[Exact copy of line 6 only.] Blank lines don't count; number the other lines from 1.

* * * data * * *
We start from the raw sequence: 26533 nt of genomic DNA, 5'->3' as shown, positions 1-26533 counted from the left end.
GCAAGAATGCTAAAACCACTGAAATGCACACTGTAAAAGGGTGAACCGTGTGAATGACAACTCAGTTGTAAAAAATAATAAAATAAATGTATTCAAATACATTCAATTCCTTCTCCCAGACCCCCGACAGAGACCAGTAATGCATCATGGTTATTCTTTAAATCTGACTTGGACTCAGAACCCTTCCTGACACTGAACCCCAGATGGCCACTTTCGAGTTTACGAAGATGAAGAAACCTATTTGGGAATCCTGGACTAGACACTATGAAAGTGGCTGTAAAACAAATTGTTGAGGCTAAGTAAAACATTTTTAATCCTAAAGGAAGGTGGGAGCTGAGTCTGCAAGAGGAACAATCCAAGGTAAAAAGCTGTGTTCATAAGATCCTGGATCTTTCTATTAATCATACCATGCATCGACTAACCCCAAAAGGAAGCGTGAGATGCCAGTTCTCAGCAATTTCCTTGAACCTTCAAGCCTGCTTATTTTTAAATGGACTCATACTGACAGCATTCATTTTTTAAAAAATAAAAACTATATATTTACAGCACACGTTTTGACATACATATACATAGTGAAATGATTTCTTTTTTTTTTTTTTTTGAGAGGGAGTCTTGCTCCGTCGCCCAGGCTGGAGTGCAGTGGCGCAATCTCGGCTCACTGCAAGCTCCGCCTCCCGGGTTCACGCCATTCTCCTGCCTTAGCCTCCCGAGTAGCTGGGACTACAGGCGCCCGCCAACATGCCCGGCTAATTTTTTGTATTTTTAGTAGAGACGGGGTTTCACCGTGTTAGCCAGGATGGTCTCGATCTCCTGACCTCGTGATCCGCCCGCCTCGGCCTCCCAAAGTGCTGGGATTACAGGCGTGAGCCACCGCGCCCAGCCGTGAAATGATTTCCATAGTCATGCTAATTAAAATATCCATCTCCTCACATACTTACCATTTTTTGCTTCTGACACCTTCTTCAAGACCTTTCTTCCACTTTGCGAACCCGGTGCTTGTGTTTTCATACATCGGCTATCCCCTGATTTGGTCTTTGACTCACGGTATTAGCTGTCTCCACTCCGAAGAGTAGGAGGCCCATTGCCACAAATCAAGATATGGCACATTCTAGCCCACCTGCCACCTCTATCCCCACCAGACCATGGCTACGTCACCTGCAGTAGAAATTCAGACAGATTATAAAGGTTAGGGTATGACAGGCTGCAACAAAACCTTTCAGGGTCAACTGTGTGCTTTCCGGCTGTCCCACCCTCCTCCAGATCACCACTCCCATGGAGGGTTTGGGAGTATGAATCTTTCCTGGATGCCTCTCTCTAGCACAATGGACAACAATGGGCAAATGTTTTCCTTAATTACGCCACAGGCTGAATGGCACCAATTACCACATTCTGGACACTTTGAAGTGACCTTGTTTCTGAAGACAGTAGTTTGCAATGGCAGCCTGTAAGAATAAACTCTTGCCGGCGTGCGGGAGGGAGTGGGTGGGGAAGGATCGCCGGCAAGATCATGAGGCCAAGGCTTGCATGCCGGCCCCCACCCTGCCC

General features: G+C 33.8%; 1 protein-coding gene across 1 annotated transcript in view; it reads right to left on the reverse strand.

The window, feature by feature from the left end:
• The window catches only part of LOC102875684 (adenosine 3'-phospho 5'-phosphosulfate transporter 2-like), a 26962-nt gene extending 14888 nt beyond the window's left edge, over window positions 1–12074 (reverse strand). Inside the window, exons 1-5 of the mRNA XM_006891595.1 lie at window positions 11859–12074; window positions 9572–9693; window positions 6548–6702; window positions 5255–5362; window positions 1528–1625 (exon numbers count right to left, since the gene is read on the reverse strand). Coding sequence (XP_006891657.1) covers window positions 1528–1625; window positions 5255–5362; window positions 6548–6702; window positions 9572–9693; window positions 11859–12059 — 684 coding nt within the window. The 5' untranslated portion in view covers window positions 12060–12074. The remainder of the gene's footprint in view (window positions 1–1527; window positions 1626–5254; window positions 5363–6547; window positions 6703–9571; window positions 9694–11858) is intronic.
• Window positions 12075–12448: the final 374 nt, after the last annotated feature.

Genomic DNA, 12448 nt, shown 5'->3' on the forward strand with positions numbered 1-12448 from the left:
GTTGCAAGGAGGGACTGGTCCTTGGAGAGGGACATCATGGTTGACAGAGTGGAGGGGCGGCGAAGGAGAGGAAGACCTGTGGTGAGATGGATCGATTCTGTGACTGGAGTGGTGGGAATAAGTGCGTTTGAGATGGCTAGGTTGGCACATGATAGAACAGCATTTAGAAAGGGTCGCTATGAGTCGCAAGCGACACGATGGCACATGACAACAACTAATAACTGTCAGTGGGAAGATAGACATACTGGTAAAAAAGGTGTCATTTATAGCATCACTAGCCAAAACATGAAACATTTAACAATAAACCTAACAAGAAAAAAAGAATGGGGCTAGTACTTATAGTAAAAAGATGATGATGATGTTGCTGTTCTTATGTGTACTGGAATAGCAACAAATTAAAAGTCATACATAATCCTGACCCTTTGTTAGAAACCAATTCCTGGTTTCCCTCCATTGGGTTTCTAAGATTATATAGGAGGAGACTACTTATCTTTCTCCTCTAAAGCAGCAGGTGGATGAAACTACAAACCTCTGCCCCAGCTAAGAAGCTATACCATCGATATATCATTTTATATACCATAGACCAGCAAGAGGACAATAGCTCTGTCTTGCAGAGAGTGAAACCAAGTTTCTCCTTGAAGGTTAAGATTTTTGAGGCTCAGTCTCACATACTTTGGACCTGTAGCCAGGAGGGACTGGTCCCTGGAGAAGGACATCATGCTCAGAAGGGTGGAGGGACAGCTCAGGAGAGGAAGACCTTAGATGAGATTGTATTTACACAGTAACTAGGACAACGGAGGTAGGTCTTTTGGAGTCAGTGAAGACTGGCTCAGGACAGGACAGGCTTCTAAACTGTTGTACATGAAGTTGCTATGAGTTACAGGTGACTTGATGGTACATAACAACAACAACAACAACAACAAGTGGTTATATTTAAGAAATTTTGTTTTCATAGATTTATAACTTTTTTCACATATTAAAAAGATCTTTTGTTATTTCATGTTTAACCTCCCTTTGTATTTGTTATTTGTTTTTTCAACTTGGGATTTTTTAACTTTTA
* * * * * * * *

• Window positions 12075–12448: the final 374 nt, after the last annotated feature.